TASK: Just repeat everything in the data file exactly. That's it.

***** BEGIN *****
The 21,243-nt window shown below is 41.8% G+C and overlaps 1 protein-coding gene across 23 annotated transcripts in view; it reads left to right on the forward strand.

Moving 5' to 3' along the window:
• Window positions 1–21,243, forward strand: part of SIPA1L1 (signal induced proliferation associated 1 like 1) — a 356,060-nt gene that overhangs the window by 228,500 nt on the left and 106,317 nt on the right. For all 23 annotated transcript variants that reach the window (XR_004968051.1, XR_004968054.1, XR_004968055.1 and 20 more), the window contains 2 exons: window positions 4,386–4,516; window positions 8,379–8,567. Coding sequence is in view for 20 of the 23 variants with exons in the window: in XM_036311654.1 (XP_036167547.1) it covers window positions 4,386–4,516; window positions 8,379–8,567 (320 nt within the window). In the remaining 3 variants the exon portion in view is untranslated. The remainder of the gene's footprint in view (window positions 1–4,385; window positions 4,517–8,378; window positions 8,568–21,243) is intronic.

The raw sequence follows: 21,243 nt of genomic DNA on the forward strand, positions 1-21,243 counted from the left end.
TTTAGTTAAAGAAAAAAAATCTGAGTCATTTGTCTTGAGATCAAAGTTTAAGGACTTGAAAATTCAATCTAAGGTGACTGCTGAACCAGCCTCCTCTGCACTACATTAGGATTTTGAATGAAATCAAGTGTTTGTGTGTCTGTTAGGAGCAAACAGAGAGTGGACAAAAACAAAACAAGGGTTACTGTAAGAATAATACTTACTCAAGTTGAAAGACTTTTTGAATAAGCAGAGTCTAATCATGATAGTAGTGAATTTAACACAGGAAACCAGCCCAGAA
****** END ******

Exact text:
The 21,243-nt window shown below is 41.8% G+C and overlaps 1 protein-coding gene across 23 annotated transcripts in view; it reads left to right on the forward strand.

Moving 5' to 3' along the window:
• Window positions 1–21,243, forward strand: part of SIPA1L1 (signal induced proliferation associated 1 like 1) — a 356,060-nt gene that overhangs the window by 228,500 nt on the left and 106,317 nt on the right. For all 23 annotated transcript variants that reach the window (XR_004968051.1, XR_004968054.1, XR_004968055.1 and 20 more), the window contains 2 exons: window positions 4,386–4,516; window positions 8,379–8,567. Coding sequence is in view for 20 of the 23 variants with exons in the window: in XM_036311654.1 (XP_036167547.1) it covers window positions 4,386–4,516; window positions 8,379–8,567 (320 nt within the window). In the remaining 3 variants the exon portion in view is untranslated. The remainder of the gene's footprint in view (window positions 1–4,385; window positions 4,517–8,378; window positions 8,568–21,243) is intronic.

The raw sequence follows: 21,243 nt of genomic DNA on the forward strand, positions 1-21,243 counted from the left end.
TTTAGTTAAAGAAAAAAAATCTGAGTCATTTGTCTTGAGATCAAAGTTTAAGGACTTGAAAATTCAATCTAAGGTGACTGCTGAACCAGCCTCCTCTGCACTACATTAGGATTTTGAATGAAATCAAGTGTTTGTGTGTCTGTTAGGAGCAAACAGAGAGTGGACAAAAACAAAACAAGGGTTACTGTAAGAATAATACTTACTCAAGTTGAAAGACTTTTTGAATAAGCAGAGTCTAATCATGATAGTAGTGAATTTAACACAGGAAACCAGCCCAGAA